SBA 504 loan helps family of farmers secure retirement with new million-dollar farmhouse

SBA 504 loan helps family of farmers secure retirement with new million-dollar farmhouse

LYNDEN, Wash. – John and Dorie Belisle plan to retire in several years and like many longtime small business owners, want to ensure they have a nest egg to fall back on when they hand their 30-acre farm over to future owners.

The owners of Bellewood Acres in Lynden, since 1995, have just about everything you could ask for in a person-friendly farm – 25,000 apple trees with several varieties of apples complete with a u-pick section year round; a portion of land devoted to cucumbers and corn, and a giant pumpkin patch for picking at Halloween.

What they did not have, though, was a massive farmhouse that could serve as a store for their produce and market bistro and bakery, a warehouse, office space for staff, dedicated space for local artists to display their work, or even a distillery.

That all changed thanks to a U.S. Small Business Administration Certified Development Company/504 loan that helped them purchase and build a 14,000 square foot building that they feel sets them on the path to financial sustainability as they enter their golden years.

The Belisles made their dream a reality thanks to the help of the Northwest Business Development Association’s Vice President and Senior Loan Officer Elizabeth Rusnak.

Rusnak worked with the Belisles to help them secure nearly $1 million to construct the farmhouse just over two years ago. Having a qualified U.S. Small Business Administration loan officer like Rusnak made the process so much easier to manage, Dorie said.

“Elizabeth saved me through the process,” she said. Rusnak’s dedication to the clients she serves helped earn her the 2012 SBA Seattle District Office Financial Services Champion of the Year award during last year’s SBA Awards Gala in Seattle.

The Belisles’ old farmhouse was just that – a small house. They would bring out cash registers each day and place them on the carport. The house’s location is off a side street and not near the main road of Highway 539 in Lynden. It was an ok solution for them, but it just did not have that “Wow” factor they wanted visitors to their farm to experience, Dorie said.

The answer to their problems came after a trip to Austria, where many u-pick farms have giant multi-purpose farmhouses, including the one that caught their eye – a farmhouse that had a distillery, and the farmers used leftover apples to make apple brandy or other apple liquors.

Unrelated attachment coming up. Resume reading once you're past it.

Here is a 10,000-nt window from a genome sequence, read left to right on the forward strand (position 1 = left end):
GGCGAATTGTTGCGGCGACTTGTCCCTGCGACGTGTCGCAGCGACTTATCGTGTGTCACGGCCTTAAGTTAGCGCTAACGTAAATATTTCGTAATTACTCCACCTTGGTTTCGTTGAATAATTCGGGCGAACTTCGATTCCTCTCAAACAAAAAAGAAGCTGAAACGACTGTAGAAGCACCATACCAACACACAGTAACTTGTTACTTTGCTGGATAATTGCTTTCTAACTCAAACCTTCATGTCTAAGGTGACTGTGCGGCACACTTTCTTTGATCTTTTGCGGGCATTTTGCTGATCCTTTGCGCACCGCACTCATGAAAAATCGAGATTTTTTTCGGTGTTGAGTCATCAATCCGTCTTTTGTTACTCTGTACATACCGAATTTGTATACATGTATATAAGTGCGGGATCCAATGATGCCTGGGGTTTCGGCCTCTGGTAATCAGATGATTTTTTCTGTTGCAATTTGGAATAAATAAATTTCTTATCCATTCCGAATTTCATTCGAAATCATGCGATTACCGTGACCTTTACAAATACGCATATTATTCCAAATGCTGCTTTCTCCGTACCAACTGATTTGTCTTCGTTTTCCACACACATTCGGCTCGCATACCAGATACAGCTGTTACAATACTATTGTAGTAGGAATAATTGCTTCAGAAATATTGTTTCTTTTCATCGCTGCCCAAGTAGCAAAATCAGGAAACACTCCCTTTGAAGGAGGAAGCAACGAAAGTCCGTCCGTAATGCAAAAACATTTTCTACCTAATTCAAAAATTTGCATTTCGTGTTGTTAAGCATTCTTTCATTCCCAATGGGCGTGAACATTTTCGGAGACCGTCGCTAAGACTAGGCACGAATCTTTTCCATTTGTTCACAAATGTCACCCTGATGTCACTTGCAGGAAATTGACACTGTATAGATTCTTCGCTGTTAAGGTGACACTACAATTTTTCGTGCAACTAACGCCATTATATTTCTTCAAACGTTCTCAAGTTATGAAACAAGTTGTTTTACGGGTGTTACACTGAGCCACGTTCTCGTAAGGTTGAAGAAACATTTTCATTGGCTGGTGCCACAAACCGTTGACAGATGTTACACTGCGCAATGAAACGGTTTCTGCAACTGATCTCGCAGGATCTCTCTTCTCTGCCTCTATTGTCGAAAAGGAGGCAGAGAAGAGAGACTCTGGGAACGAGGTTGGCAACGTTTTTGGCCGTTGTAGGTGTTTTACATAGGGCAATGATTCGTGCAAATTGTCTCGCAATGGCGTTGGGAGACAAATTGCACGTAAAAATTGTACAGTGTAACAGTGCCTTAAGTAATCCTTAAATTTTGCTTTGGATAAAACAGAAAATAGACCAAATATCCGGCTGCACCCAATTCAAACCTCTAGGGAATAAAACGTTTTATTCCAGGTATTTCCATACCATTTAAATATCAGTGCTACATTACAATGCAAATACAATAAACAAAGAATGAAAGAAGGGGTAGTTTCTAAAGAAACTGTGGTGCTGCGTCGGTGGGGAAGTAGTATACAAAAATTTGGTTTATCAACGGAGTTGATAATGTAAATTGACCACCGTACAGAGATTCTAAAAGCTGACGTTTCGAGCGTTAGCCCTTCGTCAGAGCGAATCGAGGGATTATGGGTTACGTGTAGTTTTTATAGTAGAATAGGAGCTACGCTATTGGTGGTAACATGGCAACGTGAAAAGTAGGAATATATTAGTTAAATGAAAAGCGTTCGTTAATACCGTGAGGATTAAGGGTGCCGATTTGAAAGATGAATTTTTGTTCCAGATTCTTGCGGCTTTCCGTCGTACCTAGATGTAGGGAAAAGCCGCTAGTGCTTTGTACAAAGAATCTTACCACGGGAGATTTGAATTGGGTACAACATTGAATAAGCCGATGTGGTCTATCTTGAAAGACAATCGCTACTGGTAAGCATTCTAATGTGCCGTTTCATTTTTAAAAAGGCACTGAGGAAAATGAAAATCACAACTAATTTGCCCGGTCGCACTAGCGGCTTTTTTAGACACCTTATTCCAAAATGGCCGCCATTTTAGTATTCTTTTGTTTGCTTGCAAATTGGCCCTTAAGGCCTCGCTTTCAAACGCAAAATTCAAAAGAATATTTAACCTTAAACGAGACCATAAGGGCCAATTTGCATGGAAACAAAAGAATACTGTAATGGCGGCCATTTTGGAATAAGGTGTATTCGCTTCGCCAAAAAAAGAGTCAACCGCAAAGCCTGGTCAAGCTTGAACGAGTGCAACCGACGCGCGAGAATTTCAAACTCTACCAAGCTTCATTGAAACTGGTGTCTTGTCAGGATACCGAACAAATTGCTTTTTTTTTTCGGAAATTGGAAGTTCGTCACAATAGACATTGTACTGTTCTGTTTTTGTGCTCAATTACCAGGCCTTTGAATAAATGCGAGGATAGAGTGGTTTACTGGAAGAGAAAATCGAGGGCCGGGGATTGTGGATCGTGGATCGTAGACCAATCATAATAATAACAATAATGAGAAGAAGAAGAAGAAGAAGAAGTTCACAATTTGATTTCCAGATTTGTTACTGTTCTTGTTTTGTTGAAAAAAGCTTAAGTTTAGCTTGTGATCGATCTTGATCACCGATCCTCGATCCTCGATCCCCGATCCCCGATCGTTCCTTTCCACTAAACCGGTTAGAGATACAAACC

Once they saw that they could have multiple product lines created out of one business – a distillery, restaurant, gift shop and space for special events – they knew exactly how to proceed.

Construction on the farmhouse took just over a year and the building has been open for a year. Dorie said the farm averaged profit gains every year they were in business, but since opening the store and the distillery, they are expecting to beat even their best profit projection.

“We won’t have to borrow against our credit line, so that is a success for us,” she said.

They have been marketing their apple liquors to large chain grocery stores and boutique small business markets and shops, all the while staying local and sustainable. John and Dorie are active members in several local organizations such as Sustainable Connections, the Tenmile Creek Watershed Project, Whatcom Farm Friends, Nooksack Salmon Enhancement Association and the Puget Sound Food Network.

“Everything at Bellewood Acres is done with a philosophy of strong community and responsible farming,” according to the Bellewood Acres website.

Rolling out the new product lines has helped increase the number of people they have hired locally. On average, Bellewood has about 45 to 50 employees, but the owners believe that number will go up as the store gains more traction with the community.

Dorie recommends that other small businesses looking to buy property and plan to use financing should shop around and check out different banks. Not all banks participate in the 504 loan, and some offer better interest rates or term lengths than others.

“Don’t be afraid to ask people and get as much information as you can before stepping forward,” Dorie said. “And explore all your options, including the SBA.”

For more information about Bellewood Acres, visit

For more information about the SBA Seattle District Office, visit